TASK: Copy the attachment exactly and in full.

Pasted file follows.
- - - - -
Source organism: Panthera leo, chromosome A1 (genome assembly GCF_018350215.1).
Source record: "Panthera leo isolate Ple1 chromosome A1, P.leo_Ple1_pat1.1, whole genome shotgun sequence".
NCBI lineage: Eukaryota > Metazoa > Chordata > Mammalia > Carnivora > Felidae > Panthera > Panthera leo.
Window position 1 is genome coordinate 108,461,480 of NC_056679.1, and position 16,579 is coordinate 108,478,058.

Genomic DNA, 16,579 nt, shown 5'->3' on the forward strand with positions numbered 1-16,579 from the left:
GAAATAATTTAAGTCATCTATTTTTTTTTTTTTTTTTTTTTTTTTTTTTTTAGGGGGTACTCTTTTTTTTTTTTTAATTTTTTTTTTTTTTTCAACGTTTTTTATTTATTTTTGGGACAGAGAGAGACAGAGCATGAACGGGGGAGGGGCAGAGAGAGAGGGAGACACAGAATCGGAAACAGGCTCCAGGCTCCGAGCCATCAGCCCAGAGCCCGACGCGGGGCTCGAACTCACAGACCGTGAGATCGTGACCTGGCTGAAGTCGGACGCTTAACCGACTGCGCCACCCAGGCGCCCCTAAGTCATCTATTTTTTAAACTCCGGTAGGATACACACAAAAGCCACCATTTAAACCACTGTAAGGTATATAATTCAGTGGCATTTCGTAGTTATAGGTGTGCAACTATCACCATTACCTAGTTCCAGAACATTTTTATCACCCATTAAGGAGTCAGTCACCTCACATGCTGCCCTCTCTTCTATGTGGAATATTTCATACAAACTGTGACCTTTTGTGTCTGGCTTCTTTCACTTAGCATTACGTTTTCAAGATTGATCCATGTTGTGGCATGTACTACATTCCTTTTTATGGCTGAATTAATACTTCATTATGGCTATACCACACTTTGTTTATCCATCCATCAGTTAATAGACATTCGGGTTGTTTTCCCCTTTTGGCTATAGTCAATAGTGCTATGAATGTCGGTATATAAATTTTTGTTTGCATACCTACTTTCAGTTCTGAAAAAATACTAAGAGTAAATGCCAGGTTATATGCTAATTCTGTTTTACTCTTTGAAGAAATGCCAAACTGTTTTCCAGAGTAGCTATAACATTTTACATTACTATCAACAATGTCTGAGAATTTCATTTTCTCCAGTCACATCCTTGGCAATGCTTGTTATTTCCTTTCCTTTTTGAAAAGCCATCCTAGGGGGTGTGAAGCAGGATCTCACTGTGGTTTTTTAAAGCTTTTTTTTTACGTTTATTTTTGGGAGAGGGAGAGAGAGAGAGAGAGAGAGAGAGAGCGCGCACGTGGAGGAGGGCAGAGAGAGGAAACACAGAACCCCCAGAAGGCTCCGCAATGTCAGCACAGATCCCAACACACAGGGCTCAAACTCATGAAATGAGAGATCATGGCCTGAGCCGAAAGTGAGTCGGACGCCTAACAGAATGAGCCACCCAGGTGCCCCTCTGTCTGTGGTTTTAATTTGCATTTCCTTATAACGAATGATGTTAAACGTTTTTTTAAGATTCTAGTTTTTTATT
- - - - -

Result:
Source organism: Panthera leo, chromosome A1 (genome assembly GCF_018350215.1).
Source record: "Panthera leo isolate Ple1 chromosome A1, P.leo_Ple1_pat1.1, whole genome shotgun sequence".
NCBI lineage: Eukaryota > Metazoa > Chordata > Mammalia > Carnivora > Felidae > Panthera > Panthera leo.
Window position 1 is genome coordinate 108,461,480 of NC_056679.1, and position 16,579 is coordinate 108,478,058.

Genomic DNA, 16,579 nt, shown 5'->3' on the forward strand with positions numbered 1-16,579 from the left:
GAAATAATTTAAGTCATCTATTTTTTTTTTTTTTTTTTTTTTTTTTTTTTTAGGGGGTACTCTTTTTTTTTTTTTAATTTTTTTTTTTTTTTCAACGTTTTTTATTTATTTTTGGGACAGAGAGAGACAGAGCATGAACGGGGGAGGGGCAGAGAGAGAGGGAGACACAGAATCGGAAACAGGCTCCAGGCTCCGAGCCATCAGCCCAGAGCCCGACGCGGGGCTCGAACTCACAGACCGTGAGATCGTGACCTGGCTGAAGTCGGACGCTTAACCGACTGCGCCACCCAGGCGCCCCTAAGTCATCTATTTTTTAAACTCCGGTAGGATACACACAAAAGCCACCATTTAAACCACTGTAAGGTATATAATTCAGTGGCATTTCGTAGTTATAGGTGTGCAACTATCACCATTACCTAGTTCCAGAACATTTTTATCACCCATTAAGGAGTCAGTCACCTCACATGCTGCCCTCTCTTCTATGTGGAATATTTCATACAAACTGTGACCTTTTGTGTCTGGCTTCTTTCACTTAGCATTACGTTTTCAAGATTGATCCATGTTGTGGCATGTACTACATTCCTTTTTATGGCTGAATTAATACTTCATTATGGCTATACCACACTTTGTTTATCCATCCATCAGTTAATAGACATTCGGGTTGTTTTCCCCTTTTGGCTATAGTCAATAGTGCTATGAATGTCGGTATATAAATTTTTGTTTGCATACCTACTTTCAGTTCTGAAAAAATACTAAGAGTAAATGCCAGGTTATATGCTAATTCTGTTTTACTCTTTGAAGAAATGCCAAACTGTTTTCCAGAGTAGCTATAACATTTTACATTACTATCAACAATGTCTGAGAATTTCATTTTCTCCAGTCACATCCTTGGCAATGCTTGTTATTTCCTTTCCTTTTTGAAAAGCCATCCTAGGGGGTGTGAAGCAGGATCTCACTGTGGTTTTTTAAAGCTTTTTTTTTACGTTTATTTTTGGGAGAGGGAGAGAGAGAGAGAGAGAGAGAGAGAGCGCGCACGTGGAGGAGGGCAGAGAGAGGAAACACAGAACCCCCAGAAGGCTCCGCAATGTCAGCACAGATCCCAACACACAGGGCTCAAACTCATGAAATGAGAGATCATGGCCTGAGCCGAAAGTGAGTCGGACGCCTAACAGAATGAGCCACCCAGGTGCCCCTCTGTCTGTGGTTTTAATTTGCATTTCCTTATAACGAATGATGTTAAACGTTTTTTTAAGATTCTAGTTTTTTATT